None more so than the economics of the periphery of Europe. The end of the Omicron wave of COVID brought hope of a normalized 2022 tourism season. Yet the rising cost of living will leave fewer euros and pounds for vacations, not to mention the rising cost of airfare. Housing prices are also going up in many markets as new supply is becoming scarce. We should expect a new property developers’ crisis, as many homebuilders cannot deliver units within contracted cost because of rising materials prices. Some may choose to default tactically. Companies are already reacting to higher costs by reducing headcount and expenses. We read today in the press that BBVA will no longer supply “free” bottled mineral water to employees, this extra savings come on the back of a 3,000 head count reduction. The social-communist government in Spain is studying reinstating a ban on lay-offs for economic reasons (yet another form of expropriation, which will be contested in court at some time in the future when it will no longer matter).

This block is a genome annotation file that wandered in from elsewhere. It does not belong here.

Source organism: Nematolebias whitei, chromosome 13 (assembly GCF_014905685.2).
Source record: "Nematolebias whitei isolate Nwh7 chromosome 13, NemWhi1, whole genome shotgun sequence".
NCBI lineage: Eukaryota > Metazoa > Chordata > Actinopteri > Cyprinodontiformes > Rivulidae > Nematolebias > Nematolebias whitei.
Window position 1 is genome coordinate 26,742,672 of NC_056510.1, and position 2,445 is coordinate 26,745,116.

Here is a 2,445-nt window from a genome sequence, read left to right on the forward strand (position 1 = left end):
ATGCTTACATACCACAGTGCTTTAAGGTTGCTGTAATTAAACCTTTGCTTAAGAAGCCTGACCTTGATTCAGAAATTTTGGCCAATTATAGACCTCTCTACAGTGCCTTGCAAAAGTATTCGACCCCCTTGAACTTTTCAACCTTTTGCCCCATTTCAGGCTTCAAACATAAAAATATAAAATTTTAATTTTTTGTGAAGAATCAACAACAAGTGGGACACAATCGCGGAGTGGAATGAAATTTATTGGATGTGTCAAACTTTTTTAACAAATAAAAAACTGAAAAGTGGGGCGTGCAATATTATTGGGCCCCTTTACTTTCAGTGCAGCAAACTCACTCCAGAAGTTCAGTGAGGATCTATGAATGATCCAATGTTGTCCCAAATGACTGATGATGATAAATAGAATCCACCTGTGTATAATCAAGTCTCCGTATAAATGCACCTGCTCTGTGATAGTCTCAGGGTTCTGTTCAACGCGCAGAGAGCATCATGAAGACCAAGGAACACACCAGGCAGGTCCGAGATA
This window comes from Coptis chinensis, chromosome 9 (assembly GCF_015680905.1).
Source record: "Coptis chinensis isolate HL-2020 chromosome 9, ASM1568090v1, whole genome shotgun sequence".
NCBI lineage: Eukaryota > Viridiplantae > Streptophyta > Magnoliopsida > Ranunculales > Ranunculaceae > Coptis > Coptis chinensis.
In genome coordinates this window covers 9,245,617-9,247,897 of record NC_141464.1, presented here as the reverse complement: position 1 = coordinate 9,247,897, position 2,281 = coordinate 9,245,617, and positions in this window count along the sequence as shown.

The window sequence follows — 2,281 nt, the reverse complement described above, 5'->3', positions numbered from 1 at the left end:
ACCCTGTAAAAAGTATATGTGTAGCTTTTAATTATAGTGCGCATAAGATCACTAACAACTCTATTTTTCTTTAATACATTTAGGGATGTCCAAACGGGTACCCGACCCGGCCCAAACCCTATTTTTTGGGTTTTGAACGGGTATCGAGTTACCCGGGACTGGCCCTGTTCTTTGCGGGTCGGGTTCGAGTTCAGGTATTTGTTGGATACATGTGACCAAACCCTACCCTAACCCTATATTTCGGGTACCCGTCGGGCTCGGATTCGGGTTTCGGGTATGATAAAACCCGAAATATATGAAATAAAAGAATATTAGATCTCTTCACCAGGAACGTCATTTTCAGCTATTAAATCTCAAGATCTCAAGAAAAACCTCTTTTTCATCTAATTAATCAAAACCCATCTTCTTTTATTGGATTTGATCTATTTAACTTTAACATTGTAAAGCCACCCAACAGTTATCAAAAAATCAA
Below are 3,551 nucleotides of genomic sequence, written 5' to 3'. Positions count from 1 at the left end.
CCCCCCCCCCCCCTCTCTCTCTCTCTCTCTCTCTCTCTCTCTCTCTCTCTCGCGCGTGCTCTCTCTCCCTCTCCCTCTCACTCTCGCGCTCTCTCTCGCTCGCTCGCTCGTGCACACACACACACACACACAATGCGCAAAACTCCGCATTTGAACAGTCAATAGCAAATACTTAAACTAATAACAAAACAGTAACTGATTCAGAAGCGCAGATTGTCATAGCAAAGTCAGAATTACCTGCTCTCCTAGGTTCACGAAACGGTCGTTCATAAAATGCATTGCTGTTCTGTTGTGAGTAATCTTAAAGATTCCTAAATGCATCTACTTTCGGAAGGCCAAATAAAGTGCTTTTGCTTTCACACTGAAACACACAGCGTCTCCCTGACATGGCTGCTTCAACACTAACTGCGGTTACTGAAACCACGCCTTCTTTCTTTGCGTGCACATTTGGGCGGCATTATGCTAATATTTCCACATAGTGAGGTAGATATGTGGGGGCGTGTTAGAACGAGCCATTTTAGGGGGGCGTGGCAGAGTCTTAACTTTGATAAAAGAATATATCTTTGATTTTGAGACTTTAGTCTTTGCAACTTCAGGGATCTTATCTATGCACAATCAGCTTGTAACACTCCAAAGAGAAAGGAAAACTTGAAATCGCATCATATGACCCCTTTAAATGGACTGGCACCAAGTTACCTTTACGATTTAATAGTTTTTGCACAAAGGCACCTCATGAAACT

The West’s Greta Thunberg moment

We are living through a new Greta Thunberg moment. Emotions override reason among global leaders once again. Political goals override engineering realities. It is the triumph of idealism; we would be the inhabitants of ‘The World as Will and Representation’. We are afraid that once the economic costs and the logistics and cost realities of shifting supply sources sink in, we will see a wave of protests in the streets of Europe not unlike the violent 2018-19 “gilets jaunes” protests in France. Some observers point to history and reflect that revolutions often take place when the economy tanks. We are not sure there are enough “revolutionaries” in the rapidly ageing periphery countries. Surely, something has to give. In the second round of the French Presidential election, a centre right candidate will face a nationalist radical (often depicted as extreme-right). The left is also more radical as it supports Jean-Luc Mélenchon, a former Socialist, and his “France in Revolt” party.